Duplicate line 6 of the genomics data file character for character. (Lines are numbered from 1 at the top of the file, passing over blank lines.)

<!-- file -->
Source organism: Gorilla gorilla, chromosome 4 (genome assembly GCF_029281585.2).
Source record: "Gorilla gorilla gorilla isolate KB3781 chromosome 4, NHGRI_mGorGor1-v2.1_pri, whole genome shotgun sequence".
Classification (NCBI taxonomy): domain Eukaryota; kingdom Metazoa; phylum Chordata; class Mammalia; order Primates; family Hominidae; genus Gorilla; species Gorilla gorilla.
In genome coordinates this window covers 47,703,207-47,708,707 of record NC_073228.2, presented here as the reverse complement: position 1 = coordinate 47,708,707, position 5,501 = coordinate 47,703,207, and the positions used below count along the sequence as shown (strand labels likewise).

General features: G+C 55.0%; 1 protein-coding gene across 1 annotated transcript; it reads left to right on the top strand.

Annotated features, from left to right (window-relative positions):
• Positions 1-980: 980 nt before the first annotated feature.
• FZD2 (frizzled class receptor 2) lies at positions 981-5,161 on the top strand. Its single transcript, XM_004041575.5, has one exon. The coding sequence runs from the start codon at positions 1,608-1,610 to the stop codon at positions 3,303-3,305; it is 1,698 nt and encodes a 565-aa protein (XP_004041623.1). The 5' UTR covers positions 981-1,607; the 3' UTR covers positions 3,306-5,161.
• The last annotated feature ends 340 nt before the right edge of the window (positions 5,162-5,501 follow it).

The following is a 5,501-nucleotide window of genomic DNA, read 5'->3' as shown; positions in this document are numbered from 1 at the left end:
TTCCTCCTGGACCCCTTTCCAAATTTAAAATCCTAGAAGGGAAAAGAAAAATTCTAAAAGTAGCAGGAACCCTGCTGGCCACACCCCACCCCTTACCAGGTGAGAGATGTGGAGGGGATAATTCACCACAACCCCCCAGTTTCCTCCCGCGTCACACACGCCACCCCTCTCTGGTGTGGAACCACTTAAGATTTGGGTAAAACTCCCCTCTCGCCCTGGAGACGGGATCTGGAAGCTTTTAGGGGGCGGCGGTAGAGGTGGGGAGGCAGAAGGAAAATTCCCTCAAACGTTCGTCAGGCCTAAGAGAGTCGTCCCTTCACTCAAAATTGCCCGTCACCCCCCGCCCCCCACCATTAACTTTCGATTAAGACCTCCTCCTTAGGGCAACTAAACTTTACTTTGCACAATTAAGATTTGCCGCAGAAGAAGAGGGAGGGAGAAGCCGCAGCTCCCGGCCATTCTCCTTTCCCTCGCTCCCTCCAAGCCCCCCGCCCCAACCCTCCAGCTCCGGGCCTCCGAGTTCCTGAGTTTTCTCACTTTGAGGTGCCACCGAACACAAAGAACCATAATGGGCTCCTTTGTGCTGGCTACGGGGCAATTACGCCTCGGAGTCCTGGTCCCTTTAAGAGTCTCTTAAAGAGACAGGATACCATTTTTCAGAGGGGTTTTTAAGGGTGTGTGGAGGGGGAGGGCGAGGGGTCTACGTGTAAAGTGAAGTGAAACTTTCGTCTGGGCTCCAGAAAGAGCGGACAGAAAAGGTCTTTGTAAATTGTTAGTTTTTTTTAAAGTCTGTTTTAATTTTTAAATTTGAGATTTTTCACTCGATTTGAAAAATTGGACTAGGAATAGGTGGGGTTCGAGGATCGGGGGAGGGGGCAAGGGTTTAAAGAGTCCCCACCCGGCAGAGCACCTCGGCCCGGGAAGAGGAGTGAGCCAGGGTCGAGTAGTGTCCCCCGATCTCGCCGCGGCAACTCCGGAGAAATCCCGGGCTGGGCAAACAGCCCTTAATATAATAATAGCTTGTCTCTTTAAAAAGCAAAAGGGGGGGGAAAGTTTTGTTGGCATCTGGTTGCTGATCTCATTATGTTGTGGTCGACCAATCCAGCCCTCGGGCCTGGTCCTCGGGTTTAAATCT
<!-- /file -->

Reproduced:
Annotated features, from left to right (window-relative positions):